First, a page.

A new study shows that financesĀ are not the primary obstacles responsible for reduced purchase of continuous positive airway pressure (CPAP) devices.

Tetyana Kendzerska, PhD, from the University of Toronto, and colleagues examined the correlation between patient neighborhood income level and CPAP device purchase under a cost-sharing health insurance system. Patient data were linked to provincial health administrative data to determine CPAP equipment purchase, comorbidities, neighborhood income, and rural status.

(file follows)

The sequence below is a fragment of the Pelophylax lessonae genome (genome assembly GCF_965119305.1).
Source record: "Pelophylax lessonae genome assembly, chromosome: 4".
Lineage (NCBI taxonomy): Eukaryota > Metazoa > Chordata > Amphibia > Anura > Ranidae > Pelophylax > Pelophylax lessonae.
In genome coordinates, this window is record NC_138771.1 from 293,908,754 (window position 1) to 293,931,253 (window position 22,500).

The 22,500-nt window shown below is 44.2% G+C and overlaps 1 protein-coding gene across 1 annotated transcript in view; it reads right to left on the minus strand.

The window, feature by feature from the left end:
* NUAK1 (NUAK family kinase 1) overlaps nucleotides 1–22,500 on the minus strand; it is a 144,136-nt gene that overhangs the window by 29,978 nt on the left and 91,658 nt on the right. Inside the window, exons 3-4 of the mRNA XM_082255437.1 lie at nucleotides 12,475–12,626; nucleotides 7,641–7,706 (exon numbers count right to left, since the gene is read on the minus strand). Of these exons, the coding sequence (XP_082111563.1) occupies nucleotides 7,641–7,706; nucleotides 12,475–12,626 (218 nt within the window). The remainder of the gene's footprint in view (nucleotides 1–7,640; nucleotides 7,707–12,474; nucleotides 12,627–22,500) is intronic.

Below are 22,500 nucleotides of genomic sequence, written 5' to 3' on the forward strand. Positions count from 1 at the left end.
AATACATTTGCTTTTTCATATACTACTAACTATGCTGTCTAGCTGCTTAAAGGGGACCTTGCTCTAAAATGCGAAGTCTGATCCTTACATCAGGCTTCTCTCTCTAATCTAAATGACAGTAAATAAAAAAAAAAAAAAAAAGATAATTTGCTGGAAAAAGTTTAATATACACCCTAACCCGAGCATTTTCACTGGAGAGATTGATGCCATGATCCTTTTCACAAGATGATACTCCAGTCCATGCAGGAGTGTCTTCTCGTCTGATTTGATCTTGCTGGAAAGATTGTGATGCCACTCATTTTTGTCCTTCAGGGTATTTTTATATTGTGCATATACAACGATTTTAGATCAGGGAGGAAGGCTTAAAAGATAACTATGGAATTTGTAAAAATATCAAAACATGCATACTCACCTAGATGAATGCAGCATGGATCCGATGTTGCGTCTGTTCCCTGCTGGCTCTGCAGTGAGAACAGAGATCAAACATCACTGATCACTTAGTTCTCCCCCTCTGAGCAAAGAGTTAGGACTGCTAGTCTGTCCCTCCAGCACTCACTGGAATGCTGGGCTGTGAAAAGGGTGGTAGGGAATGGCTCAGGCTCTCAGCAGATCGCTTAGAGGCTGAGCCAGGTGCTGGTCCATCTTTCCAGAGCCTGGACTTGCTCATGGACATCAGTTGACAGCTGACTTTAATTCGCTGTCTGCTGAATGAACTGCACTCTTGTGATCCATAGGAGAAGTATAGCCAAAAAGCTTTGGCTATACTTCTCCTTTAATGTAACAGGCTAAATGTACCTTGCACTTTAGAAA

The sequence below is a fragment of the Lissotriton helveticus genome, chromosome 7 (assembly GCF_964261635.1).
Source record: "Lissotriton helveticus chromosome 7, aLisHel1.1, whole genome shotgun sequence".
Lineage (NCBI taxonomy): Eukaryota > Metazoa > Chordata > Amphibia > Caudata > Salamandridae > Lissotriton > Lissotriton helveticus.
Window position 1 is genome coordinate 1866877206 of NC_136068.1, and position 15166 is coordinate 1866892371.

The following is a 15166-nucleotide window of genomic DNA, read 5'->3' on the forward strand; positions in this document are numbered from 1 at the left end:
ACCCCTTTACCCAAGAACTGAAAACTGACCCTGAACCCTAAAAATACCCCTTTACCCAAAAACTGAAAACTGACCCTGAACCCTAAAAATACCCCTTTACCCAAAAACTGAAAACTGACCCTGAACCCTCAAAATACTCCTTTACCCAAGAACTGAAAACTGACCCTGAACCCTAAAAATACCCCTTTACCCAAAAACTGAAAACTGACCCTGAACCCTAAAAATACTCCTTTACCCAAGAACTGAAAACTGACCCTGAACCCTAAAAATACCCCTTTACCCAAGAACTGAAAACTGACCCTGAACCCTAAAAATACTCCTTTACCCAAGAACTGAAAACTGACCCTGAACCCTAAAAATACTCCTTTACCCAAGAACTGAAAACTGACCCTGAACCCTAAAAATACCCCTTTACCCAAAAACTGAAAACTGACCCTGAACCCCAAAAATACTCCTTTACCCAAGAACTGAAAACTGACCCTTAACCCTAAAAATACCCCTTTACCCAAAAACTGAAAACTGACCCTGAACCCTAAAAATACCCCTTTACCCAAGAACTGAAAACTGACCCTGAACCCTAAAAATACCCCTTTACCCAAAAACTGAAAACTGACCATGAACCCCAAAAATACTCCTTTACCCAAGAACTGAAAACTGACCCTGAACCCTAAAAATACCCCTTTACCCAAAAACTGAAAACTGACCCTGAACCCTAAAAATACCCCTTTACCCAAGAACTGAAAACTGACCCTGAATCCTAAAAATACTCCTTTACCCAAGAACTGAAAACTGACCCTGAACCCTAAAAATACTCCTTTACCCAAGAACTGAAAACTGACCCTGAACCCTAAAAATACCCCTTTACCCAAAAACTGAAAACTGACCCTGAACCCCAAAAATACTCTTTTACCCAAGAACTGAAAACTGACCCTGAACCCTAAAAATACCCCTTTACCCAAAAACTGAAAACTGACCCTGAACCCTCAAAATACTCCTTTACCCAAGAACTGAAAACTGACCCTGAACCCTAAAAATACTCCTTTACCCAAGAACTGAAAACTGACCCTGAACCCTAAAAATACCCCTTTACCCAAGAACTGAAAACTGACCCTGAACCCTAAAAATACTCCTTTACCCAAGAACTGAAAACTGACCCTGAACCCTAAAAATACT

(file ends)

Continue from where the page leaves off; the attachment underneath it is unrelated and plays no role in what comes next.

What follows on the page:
The researchers found that 58% of the 695 participants with severe obstructive sleep apnea and excessive daytime sleepiness purchased a CPAP device. The likelihood of living in a higher-income neighborhood was increased for patients who accepted CPAP. The cumulative incidence of CPAP acceptance was 43 and 52%, respectively, for individuals in a low-income neighborhood (quintile 1) versus combined higher-income neighborhoods (quintiles 2 to 5) at 6 months (P = 0.05). Living in higher-income neighborhoods versus the lowest-income neighborhood correlated with a 27% increased chance of accepting CPAP after controlling for age and sex (hazard ratio, 1.27; 95% confidence interval, 0.98 to 1.64; P = 0.07).

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